NASA - Dawn Mission patch.
June 23, 2011
NASA's Dawn spacecraft is on track to begin the first extended visit to a large asteroid. The mission expects to go into orbit around Vesta on July 16 and begin gathering science data in early August. Vesta resides in the main asteroid belt and is thought to be the source of a large number of meteorites that fall to Earth.
NASA's Dawn spacecraft obtained this image on its approach to the protoplanet Vesta, the second-most massive object in the main asteroid belt. The image was obtained on June 20, 2011. Image credit: NASA / JPL-Caltech / UCLA / MPS / DLR / PSI.
"The spacecraft is right on target," said Robert Mase, Dawn project manager at NASA’s Jet Propulsion Laboratory (JPL) in Pasadena, Calif. "We look forward to exploring this unknown world during Dawn's one year stay in Vesta's orbit."
After traveling nearly four years and 1.7 billion miles (2.7 billion kilometers), Dawn is approximately 96,000 miles (155,000 kilometers) away from Vesta. When Vesta captures Dawn into its orbit, there will be approximately 9,900 miles (16,000 kilometers) between them. They will be approximately 117 million miles (188 million kilometers) away from Earth.
These views of the protoplanet Vesta were obtained by NASA's Dawn spacecraft and NASA's Hubble Space Telescope. Image credit: NASA / JPL-Caltech / UCLA / MPS / DLR / PSI and NASA / ESA / STScI / UMd .
After Dawn enters Vesta's orbit, engineers will need a few days to determine the exact time of capture. Unlike other missions where a dramatic, nail-biting propulsive burn results in orbit insertion around a planet, Dawn has been using its placid ion propulsion system to subtly shape its path for years to match Vesta's orbit around the sun.
Images from Dawn's framing camera, taken for navigation purposes, show the slow progress toward Vesta. They also show Vesta rotating about 65 degrees in the field of view. The images are about twice as sharp as the best images of Vesta from NASA's Hubble Space Telescope, but the surface details Dawn will obtain are still a mystery.
On June 8, 2011, the visible and infrared mapping spectrometer aboard NASA's Dawn spacecraft captured the instrument's first images of Vesta. Image credit: NASA / JPL-Caltech / UCLA / ASI / INAF.
"Navigation images from Dawn's framing camera have given us intriguing hints of Vesta, but we're looking forward to the heart of Vesta operations, when we begin officially collecting science data," said Christopher Russell, Dawn principal investigator, at the University of California, Los Angeles (UCLA). "We can't wait for Dawn to peel back the layers of time and reveal the early history of our solar system."
Dawn's three instruments are all functioning and appear to be properly calibrated. The visible and infrared mapping spectrometer, for example, has started to obtain images of Vesta that are larger than a few pixels in size. During the initial reconnaissance orbit, at approximately 1,700 miles (2,700 kilometers), the spacecraft will get a broad overview of Vesta with color pictures and data in different wavelengths of reflected light. The spacecraft will move into a high altitude mapping orbit, about 420 miles (680 kilometers) above the surface to systematically map the parts of Vesta's surface illuminated by the sun; collect stereo images to see topographic highs and lows; acquire higher resolution data to map rock types at the surface; and learn more about Vesta's thermal properties.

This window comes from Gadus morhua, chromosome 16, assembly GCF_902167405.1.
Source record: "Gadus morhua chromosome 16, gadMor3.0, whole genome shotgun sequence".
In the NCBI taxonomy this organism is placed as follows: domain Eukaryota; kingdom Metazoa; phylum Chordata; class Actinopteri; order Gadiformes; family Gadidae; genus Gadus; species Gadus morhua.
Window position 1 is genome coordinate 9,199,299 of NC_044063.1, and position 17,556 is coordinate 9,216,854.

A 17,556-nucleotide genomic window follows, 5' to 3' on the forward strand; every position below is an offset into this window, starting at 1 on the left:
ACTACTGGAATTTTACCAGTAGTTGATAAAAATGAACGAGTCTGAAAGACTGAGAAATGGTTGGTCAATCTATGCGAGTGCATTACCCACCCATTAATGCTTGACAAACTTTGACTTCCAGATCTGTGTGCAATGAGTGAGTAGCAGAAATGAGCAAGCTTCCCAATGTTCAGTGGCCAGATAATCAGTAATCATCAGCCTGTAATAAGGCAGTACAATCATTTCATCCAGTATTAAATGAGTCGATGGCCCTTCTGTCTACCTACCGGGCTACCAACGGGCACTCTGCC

Dawn's Approach to Vesta
Dawn then will move even closer, to a low-altitude mapping orbit approximately 120 miles (200 kilometers) above the surface. The primary science goals of this orbit are to detect the byproducts of cosmic rays hitting the surface and help scientists determine the many kinds of atoms there, and probe the protoplanet's internal structure. As Dawn spirals away from Vesta, it will pause again at the high-altitude mapping orbit altitude. Because the sun's angle on the surface will have progressed, scientists will be able to see previously hidden terrain while obtaining different views of surface features.
"We've packed our year at Vesta chock-full of science observations to help us unravel the mysteries of Vesta," said Carol Raymond, Dawn's deputy principal investigator at JPL. Vesta is considered a protoplanet, or body that never quite became a full-fledged planet.
Animation of Dawn's Visit to Vesta
Dawn launched in September 2007. Following a year at Vesta, the spacecraft will depart for its second destination, the dwarf planet Ceres, in July 2012. Dawn's mission to Vesta and Ceres is managed by JPL for NASA's Science Mission Directorate in Washington. Dawn is a project of the directorate's Discovery Program, managed by NASA's Marshall Space Flight Center in Huntsville, Ala.
UCLA is responsible for overall Dawn mission science. Orbital Sciences Corp. of Dulles, Va., designed and built the spacecraft. The German Aerospace Center, the Max Planck Institute for Solar System Research, the Italian Space Agency and the Italian National Astrophysical Institute are part of the mission team.
For more information about Dawn, visit: http://www.nasa.gov/dawn
You can also follow the mission on Twitter at: http://www.twitter.com/NASA_Dawn
Images (mentioned), Text, Videos, Credits: NASA / JPL-Caltech.